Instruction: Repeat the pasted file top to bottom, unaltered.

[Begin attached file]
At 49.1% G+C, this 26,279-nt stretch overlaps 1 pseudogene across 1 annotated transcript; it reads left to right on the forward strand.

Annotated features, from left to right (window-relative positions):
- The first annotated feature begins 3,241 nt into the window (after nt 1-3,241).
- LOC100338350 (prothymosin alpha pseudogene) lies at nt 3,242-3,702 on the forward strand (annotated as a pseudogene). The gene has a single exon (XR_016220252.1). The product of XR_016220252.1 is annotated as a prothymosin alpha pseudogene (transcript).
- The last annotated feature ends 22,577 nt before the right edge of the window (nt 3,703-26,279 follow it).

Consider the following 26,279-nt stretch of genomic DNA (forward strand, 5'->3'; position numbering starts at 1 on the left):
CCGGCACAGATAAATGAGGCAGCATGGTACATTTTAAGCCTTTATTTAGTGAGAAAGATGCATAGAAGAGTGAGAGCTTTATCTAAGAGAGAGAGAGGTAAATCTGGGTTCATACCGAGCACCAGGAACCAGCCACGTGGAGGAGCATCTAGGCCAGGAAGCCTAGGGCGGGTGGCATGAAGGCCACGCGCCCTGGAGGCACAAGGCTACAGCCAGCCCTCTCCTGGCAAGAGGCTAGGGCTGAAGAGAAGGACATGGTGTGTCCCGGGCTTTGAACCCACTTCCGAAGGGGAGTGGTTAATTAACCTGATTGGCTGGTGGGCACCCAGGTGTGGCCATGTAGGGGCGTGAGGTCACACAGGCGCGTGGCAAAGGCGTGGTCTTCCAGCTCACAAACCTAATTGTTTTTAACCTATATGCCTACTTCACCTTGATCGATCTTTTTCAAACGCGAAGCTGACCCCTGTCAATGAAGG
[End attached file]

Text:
At 49.1% G+C, this 26,279-nt stretch overlaps 1 pseudogene across 1 annotated transcript; it reads left to right on the forward strand.

Annotated features, from left to right (window-relative positions):
- The first annotated feature begins 3,241 nt into the window (after nt 1-3,241).
- LOC100338350 (prothymosin alpha pseudogene) lies at nt 3,242-3,702 on the forward strand (annotated as a pseudogene). The gene has a single exon (XR_016220252.1). The product of XR_016220252.1 is annotated as a prothymosin alpha pseudogene (transcript).
- The last annotated feature ends 22,577 nt before the right edge of the window (nt 3,703-26,279 follow it).

Consider the following 26,279-nt stretch of genomic DNA (forward strand, 5'->3'; position numbering starts at 1 on the left):
CCGGCACAGATAAATGAGGCAGCATGGTACATTTTAAGCCTTTATTTAGTGAGAAAGATGCATAGAAGAGTGAGAGCTTTATCTAAGAGAGAGAGAGGTAAATCTGGGTTCATACCGAGCACCAGGAACCAGCCACGTGGAGGAGCATCTAGGCCAGGAAGCCTAGGGCGGGTGGCATGAAGGCCACGCGCCCTGGAGGCACAAGGCTACAGCCAGCCCTCTCCTGGCAAGAGGCTAGGGCTGAAGAGAAGGACATGGTGTGTCCCGGGCTTTGAACCCACTTCCGAAGGGGAGTGGTTAATTAACCTGATTGGCTGGTGGGCACCCAGGTGTGGCCATGTAGGGGCGTGAGGTCACACAGGCGCGTGGCAAAGGCGTGGTCTTCCAGCTCACAAACCTAATTGTTTTTAACCTATATGCCTACTTCACCTTGATCGATCTTTTTCAAACGCGAAGCTGACCCCTGTCAATGAAGG